Study: Facebook Users Have Higher Social Well-Being

A new survey from the Pew Research Center shows that Facebook users are more trusting have more close friends, get more support from those friends, and are more politically engaged than people who do not use the social network.

The survey of 2,255 adults, being released today, shows Facebook users who access the site many times a day are 43 percent more likely than other Internet users and more than three times as likely as non-Internet users to feel that most people can be trusted.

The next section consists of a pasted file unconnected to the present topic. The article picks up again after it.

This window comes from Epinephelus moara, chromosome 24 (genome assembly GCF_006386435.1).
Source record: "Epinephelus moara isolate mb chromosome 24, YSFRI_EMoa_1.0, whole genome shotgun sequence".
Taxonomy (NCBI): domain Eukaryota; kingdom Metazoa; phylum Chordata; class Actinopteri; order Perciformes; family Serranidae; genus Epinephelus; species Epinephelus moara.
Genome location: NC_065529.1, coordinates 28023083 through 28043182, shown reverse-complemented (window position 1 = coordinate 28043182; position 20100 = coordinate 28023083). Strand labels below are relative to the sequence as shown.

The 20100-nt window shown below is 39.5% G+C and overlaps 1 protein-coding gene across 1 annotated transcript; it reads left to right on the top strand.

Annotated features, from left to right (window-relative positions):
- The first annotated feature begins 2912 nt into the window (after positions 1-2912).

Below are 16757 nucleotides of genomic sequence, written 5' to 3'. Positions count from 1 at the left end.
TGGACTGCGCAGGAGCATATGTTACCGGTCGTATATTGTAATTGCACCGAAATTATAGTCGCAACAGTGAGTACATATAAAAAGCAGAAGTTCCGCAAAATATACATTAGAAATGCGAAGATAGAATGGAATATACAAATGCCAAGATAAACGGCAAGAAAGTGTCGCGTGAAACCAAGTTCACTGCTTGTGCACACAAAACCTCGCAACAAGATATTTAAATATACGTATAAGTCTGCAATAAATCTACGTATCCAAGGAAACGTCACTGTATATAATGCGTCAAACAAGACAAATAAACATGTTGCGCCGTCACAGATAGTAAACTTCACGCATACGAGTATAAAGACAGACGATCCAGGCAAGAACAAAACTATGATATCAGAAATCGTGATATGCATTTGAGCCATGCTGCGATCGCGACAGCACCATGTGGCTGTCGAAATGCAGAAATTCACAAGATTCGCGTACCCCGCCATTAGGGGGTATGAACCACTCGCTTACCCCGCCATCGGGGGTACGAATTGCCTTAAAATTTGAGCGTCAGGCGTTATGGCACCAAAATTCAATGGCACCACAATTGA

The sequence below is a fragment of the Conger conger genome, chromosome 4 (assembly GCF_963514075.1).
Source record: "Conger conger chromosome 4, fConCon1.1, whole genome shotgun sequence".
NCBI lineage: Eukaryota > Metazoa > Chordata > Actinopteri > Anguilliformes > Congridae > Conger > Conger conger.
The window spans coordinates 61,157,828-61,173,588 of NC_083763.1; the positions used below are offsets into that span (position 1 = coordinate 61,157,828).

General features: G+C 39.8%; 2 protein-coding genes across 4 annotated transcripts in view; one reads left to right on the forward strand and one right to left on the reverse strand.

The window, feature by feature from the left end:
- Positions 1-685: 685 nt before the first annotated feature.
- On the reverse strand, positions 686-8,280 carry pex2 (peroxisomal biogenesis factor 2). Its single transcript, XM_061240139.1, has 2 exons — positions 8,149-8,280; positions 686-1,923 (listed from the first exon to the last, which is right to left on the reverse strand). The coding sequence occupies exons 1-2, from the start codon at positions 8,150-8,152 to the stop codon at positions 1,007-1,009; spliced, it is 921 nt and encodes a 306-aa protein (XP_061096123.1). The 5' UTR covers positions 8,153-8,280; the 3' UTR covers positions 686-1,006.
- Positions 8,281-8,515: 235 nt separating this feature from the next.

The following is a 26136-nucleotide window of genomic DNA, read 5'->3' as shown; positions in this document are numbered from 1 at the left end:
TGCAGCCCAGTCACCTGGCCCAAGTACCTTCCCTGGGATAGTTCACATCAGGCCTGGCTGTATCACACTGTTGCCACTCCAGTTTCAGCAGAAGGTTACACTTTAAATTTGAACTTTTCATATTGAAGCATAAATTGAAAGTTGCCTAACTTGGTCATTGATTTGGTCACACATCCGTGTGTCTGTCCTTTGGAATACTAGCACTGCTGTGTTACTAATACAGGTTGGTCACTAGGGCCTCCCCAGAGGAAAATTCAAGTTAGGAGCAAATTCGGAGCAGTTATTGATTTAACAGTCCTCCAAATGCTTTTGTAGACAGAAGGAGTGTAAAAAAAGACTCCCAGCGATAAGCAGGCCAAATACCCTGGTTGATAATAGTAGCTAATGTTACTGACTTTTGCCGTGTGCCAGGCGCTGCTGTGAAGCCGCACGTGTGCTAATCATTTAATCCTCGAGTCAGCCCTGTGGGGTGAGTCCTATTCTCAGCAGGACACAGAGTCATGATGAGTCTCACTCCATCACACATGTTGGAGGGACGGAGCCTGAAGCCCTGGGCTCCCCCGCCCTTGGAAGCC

"Across the board we see there is no negative effect" from social media use, said Lee Rainie, director of the Pew Internet Project. "In fact, there are a host of positive outcomes that challenged some of the worst suspicions that people have about the impact of social network sites."

Facebook dominates social networking sites in the Pew survey: 92% of users are on Facebook, 29% use MySpace, 18% use LinkedIn and 13% use Twitter.

On an average day, 15% of Facebook users update their own status; 22% comment on a friend’s post or status, 20% comment on a friend’s photos, 26% "like" a friend’s content, and 10% send another friend a private message.

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